Canada really knows their way around a sitcom, huh? Following a Korean-Canadian family who own and operate a convenience store, Kim's Convenience is a true screwball comedy that is as great as it is not only because of its takes on immigrant family life but also thanks to the bonds between its characters. The show understands how complicated parent-children relationships can be, even (or especially) when you love each other, which is what makes Appa (Paul Sun-Hyung Lee), the traditional and stubborn patriarch, slowly begin to mend his relationship with his estranged son Jung (Simu Liu), or Janet (Andrea Bang) trying to pave her own way as a young, independent woman without upsetting her mother (Jean Yung) so lovely to watch. It's the kind of show that feels like a hug. [Watch on Netflix]
Great News asks a question many of us would rather do just about anything else than think about: What if you had to work with your mom? That's the situation Katie (Briga Heelan), the undervalued producer of a local news show, finds herself in when her overbearing mother, Carol (played to perfection by Andrea Martin), becomes her intern. Created by Tracey Wigfield and executive produced by Tina Fey and Robert Carlock, what Great News and Schitt's Creek have in common is the ability to recognize that life's most heartfelt moments can still be funny. [Watch on Netflix]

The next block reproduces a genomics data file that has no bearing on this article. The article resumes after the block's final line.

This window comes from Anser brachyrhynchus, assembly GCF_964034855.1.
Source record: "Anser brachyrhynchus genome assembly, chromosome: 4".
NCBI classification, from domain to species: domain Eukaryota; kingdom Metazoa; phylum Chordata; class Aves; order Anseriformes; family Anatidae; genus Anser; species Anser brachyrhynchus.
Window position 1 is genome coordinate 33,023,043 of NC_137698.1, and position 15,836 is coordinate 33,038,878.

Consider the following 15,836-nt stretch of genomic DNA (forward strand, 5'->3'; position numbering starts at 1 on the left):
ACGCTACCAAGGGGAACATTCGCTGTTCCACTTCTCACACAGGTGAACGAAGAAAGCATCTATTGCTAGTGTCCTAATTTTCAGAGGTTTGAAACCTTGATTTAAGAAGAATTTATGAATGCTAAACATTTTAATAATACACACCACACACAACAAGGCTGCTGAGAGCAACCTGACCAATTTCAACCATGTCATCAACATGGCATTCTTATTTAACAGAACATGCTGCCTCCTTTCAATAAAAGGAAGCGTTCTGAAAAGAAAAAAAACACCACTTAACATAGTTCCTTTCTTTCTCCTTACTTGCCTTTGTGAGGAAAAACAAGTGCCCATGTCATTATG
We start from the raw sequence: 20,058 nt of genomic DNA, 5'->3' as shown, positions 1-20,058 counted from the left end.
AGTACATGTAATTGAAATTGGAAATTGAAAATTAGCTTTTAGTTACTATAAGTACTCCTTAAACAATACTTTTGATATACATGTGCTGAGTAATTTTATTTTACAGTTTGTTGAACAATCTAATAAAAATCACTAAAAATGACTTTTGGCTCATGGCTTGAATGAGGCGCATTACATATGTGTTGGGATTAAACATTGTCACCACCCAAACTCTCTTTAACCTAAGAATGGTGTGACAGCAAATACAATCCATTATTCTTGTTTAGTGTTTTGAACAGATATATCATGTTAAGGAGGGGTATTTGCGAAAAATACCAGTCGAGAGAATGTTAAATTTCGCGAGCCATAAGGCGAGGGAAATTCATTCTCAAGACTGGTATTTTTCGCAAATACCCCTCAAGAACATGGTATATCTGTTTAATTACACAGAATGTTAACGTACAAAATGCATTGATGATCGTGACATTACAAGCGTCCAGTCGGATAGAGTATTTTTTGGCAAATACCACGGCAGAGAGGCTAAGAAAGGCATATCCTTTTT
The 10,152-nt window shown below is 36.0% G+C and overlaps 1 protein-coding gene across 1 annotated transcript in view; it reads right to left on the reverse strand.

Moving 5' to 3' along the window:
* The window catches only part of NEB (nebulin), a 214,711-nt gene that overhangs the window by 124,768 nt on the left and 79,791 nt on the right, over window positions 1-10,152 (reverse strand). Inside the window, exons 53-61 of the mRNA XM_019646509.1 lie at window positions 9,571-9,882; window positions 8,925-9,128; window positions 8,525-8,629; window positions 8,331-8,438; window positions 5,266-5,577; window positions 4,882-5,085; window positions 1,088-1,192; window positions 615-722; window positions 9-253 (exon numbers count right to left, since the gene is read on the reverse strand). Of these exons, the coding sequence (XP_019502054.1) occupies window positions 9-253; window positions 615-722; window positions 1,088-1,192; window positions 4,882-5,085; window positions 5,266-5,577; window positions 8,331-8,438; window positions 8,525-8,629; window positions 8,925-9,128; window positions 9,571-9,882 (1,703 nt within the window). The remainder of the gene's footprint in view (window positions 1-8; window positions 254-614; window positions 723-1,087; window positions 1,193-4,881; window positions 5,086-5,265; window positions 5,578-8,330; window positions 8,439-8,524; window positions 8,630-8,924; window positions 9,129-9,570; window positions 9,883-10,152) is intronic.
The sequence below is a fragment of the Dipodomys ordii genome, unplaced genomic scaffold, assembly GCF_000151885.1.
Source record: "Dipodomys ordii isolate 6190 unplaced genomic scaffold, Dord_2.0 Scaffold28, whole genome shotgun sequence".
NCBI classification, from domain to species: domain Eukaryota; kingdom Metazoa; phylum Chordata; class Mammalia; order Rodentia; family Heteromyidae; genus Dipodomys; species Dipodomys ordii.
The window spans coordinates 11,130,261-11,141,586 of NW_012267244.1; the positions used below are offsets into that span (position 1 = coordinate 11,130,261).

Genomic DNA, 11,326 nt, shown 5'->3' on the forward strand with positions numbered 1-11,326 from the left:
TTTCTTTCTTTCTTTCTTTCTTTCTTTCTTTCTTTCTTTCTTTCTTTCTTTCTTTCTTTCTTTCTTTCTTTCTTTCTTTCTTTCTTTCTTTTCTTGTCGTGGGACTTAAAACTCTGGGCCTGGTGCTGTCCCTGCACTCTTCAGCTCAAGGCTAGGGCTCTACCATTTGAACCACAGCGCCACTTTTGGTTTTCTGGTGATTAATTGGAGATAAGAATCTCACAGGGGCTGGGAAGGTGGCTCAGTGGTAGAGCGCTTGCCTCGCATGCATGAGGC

Playing House, the canceled-too-soon comedy from Jessica St. Clair and Lennon Parham, centers around childhood best friends Maggie (Parham) and Emma (St. Clair) who move in together after Maggie finds out her husband has been cheating on her throughout her pregnancy. Without any hesitation, Emma gives up a successful career in China to move back to her small hometown to support Maggie as she gives birth and eventually help her raise her daughter, willing to put herself through the trauma of being around her standoffish mother (Jane Kaczmarek) and ex-boyfriend (Keegan-Michael Key) because she wants to be there for her pal. Full disclosure, this show didmake me cry just as often as it made me laugh (which is something that should sound familiar to any Schitt's fan), but that's part of what makes it so hard not to love. [Watch on Amazon (for purchase)]